[Math] Condition for mapping linearly independent vectors to linearly independent vectors

linear algebra

Let $f \colon U \to V$ be a linear map and $\{u_1, u_2, \ldots, u_n\}$ be the set of linearly independent vectors in $U$.

Then the set $\{f(u_1), f(u_2),\ldots,f(u_n)\}$ is linearly independent iff

a. $f$ is one-one & onto

b. $f$ is one-one

c. $f$ is onto

d. $U = V$

I came to conclusion that $f$ has to be one-one.
This is what I did.

We have $$a_1 u_1 + a_2 u_2+ \ldots + a_n u_n = 0.$$

For $\{f(u_1), f(u_2),\ldots,f(u_n)\}$ to be independent, we have to have $$a_1 f(u_1) + a_2 f(u_2) + \cdots + a_n f(u_n) = 0.$$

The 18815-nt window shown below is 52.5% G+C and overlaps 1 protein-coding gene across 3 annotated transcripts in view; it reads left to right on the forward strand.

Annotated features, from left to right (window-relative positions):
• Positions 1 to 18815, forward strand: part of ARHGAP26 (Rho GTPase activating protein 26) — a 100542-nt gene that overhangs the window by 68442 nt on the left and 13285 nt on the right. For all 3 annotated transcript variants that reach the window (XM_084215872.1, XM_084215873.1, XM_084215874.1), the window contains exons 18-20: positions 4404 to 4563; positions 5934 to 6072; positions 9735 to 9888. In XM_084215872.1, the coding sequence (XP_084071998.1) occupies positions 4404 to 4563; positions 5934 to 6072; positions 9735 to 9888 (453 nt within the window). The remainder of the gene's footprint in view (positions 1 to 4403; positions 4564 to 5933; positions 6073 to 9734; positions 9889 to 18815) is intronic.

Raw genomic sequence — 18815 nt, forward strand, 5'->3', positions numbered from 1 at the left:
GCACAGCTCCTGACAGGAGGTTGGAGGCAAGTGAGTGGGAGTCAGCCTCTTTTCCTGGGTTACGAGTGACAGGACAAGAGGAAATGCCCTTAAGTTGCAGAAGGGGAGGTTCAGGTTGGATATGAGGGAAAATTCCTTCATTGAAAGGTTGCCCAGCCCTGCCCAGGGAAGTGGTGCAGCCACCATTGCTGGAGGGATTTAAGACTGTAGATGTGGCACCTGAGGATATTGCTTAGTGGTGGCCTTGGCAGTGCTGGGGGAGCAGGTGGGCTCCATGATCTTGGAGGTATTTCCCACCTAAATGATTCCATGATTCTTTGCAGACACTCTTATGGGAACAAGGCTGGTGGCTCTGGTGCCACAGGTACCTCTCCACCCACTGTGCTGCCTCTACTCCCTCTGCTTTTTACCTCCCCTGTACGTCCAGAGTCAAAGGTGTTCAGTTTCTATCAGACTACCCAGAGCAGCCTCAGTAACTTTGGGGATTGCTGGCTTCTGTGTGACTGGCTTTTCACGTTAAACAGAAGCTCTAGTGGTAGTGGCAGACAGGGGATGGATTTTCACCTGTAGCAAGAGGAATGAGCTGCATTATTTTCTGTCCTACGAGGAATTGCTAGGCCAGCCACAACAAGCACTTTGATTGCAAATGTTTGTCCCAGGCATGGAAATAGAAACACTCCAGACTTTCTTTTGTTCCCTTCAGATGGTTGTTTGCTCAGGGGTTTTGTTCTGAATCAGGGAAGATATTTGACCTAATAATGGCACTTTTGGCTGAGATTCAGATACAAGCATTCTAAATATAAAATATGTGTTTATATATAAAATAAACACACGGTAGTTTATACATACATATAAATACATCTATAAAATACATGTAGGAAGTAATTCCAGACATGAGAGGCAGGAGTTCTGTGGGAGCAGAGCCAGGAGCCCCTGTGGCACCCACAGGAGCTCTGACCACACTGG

Simplifying we get $$f(a_1 u_1 + a_2 u_2 + \cdots + a_n u_n) = 0$$
i.e. $f(0)=0$.

This implies that $\ker f = \{0\}$ i.e. $f$ has to be one-one.

Is my logic correct? Also what's the correct answer and why?

Best Answer

In the light of @Gerry's comment, take the following linear transformation: $$T:\mathbb R^3\to\mathbb R^2$$ $$T(a_1,a_2,a_3)=(a_1-a_2,2a_3)$$ $N(T)=\{(a,a,0)\mid a\in\mathbb R\}$ and $R(T)=\mathbb R^2$. So a,b,d is wrong. Search for another for c.

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